What if…, everyone who still has a job, gave part or all of his/her $1200 stimulus check to someone who doesn’t? What if, instead of banking that unexpected money or putting it in a retirement fund or keeping it for a future vacation, we gave it away to those in need? Or, gave it to a local ministry whose donations have plummeted? Or gave it to one of our missionaries whose support has taken a hit because some of their supporters can no longer help?
Whatever you give is acceptable if you give it eagerly. And give according to what you have, not what you don’t have. Of course, I don’t mean your giving should make life easy for others and hard for yourselves. I only mean that there should be some equality. Right now you have plenty and can help those who are in need. Later, they will have plenty and can share with you when you need it. In this way, things will be equal. 2 Corinthians 8:12-14.
Most had already gone to bed, some perhaps still reading in their staterooms when the ship shuddered violently. A chunk of what 3000 years earlier had innocently begun as accumulated snow, eventually broke off from a glacier in the Arctic Ocean. Several hundred feet long, what made the iceberg so deadly was its height–most of which was invisible. Rising just 50-100 feet into the air, it boasted a massive but unseen root that may have descended 1/5 of a mile beneath the waves. On April 14, 1912 it sent a ship marketed as “unsinkable”to the bottom of the sea in less than three hours, killing about 1500.
90% of an iceberg’s force lies hidden below the waterline where its mass and muscle stabilize the ice and serve as a crude rudder. Scientists recently estimated that the Titanic killer weighed 75 million tons. Despite its own size, a vessel of 52,000 tons plowing into it at full speed stood no chance.
While we race to understand and defeat an ominous virus stalking the world, America is on lockdown. With US cases at half a million and 20,000 deaths, we’re following state orders to stay home and wear masks. The most dire predictions suggest the nation’s death toll could reach 250,000. Many are worried–and not just about getting sick or even dying, but about how to feed their families if they can’t work. What does America’s future look like if JPMorgan turns out to be right and unemployment reaches 20% or more?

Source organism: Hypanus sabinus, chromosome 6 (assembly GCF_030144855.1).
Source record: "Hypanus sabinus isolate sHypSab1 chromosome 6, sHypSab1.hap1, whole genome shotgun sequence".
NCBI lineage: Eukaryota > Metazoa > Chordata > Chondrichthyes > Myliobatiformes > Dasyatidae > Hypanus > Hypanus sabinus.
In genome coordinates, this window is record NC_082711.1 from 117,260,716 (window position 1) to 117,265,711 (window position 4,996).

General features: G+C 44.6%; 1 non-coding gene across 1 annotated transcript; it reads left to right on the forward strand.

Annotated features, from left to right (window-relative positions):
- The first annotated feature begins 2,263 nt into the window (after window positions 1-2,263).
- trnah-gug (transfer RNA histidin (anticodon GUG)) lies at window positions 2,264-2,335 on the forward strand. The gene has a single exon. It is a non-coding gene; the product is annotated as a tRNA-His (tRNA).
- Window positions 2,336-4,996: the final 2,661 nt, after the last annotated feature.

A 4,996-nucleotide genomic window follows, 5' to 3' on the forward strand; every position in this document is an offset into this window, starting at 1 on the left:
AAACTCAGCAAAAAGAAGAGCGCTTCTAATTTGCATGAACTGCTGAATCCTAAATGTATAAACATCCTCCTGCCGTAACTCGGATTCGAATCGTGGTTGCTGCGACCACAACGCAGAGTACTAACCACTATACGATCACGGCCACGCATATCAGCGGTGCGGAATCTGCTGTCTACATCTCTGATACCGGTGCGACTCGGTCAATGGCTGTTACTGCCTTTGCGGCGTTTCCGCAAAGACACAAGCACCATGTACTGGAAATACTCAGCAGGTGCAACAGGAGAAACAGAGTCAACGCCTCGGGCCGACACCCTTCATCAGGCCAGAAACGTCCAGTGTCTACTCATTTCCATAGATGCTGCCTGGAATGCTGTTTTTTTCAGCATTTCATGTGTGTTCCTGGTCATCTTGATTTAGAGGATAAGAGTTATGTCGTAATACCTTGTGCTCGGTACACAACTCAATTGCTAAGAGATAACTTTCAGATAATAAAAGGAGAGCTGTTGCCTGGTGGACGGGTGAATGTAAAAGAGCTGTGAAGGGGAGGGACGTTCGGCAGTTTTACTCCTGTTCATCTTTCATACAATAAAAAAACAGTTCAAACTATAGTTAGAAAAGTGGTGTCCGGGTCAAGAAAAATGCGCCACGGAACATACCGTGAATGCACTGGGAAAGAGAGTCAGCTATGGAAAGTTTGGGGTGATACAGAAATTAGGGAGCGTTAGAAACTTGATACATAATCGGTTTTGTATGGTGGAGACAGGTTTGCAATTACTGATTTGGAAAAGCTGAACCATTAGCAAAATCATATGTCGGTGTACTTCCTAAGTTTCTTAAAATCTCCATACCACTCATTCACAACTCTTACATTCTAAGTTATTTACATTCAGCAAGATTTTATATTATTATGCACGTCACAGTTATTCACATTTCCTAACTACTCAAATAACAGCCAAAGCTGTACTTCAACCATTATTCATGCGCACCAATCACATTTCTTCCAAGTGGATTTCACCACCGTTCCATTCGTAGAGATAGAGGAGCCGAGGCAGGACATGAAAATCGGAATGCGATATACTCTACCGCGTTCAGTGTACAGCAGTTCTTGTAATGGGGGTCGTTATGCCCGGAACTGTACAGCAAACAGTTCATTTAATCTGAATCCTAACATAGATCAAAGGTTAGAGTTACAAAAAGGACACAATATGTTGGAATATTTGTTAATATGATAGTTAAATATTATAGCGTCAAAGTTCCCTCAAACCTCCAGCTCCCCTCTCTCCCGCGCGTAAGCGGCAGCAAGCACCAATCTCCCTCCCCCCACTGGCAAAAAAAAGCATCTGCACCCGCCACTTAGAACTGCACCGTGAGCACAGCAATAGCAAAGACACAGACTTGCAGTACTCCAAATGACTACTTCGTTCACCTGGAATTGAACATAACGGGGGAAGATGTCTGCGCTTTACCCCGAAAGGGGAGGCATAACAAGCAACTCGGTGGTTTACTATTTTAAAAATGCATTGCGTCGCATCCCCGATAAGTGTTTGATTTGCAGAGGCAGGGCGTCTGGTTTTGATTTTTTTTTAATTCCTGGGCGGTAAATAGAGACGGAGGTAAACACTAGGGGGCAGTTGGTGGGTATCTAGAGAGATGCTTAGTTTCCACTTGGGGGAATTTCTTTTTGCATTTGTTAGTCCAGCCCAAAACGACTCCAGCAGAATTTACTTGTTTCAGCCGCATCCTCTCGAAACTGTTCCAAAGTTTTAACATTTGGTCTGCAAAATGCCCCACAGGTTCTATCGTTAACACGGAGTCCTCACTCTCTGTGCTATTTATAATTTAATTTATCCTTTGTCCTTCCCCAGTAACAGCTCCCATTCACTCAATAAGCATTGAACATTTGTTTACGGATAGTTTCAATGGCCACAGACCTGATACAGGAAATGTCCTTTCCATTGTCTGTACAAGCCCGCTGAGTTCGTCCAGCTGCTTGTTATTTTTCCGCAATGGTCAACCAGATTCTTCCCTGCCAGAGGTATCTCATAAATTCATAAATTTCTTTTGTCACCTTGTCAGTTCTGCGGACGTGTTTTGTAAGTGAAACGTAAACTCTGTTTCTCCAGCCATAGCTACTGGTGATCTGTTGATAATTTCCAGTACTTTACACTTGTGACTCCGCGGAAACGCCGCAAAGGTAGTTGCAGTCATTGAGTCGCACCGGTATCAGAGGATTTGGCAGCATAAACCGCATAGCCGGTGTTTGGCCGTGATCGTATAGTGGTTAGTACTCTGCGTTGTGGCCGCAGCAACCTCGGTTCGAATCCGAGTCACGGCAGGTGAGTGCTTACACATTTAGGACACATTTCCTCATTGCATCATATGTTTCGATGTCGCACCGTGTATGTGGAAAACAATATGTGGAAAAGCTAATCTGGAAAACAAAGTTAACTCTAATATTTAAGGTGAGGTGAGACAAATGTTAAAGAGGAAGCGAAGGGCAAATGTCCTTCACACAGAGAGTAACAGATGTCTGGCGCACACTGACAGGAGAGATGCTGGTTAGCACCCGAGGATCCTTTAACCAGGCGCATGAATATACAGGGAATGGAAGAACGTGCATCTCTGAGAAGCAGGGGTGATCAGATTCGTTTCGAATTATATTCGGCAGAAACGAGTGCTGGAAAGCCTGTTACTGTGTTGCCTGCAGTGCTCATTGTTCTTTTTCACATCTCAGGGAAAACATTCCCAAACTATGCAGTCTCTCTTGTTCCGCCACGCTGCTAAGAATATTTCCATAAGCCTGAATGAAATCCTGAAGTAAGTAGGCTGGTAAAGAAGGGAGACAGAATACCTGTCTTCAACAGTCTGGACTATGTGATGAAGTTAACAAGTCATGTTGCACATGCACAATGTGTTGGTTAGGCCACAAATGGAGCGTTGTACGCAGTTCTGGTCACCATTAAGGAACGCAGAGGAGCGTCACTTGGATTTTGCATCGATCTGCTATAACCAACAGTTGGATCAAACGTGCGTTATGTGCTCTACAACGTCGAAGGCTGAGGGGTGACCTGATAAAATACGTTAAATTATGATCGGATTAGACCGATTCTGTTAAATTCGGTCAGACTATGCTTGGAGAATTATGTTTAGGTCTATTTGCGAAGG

Though the official news is bleak–and what we’re hearing from friends and family may have us even more rattled, the virus could provide Christians with an unexpected gift: a diagnosis. Could this be a chance to discover what’s below the waterline of our faith so we can strengthen it if needed? The apostle Paul confessed that the terrible time he went through “crushed” him, “overwhelmed his ability to endure”, and that he “expected to die” (2 Corinthians 1:8). But looking back on those terrifying days, he realized that God had been up to something: “…as a result, we stopped relying on ourselves and learned to rely only on God, who raises the dead” (2 Corinthians 1:9). Good times can camouflage the tinsel strength of our faith, but often bad times are brutally honest.
Two months ago we were as oblivious to danger as the guests on the Titanic; enjoying good food, good drink, good friends, a great voyage. And then, impact. We have jobs but can’t work; schools but can’t attend; church buildings but can’t gather for Easter. And the most prosperous nation the world has ever known can’t find or make enough medical masks, ventilators, gowns, or even hospital beds. As you filed for unemployment, listen to the news, watch the battering your budget’s taking, get cabin fever, miss your friends and try to explain what’s happening to your 8 year-old daughter, what are you discovering lies beneath the waterline? Has your faith proven formidable and muscular, or does it appear to be a somewhat lightweight version of what you thought it was? In His great love for us, God sometimes leads us to relocate our confidence and satisfaction in Him–not in a life marked by smooth sailing on a glassy sea, but in one whose waters are littered with icebergs. This is a big one, but it could turn out to be the opportunity of a lifetime.
church segregating according to economics, but the rebuke applies to every way of separating people : “If you give special attention and a good seat to the rich person, but you say to the poor one, ‘You can stand over there, or else sit on the floor’–well, doesn’t this discrimination show that your judgments are guided by evil motives?”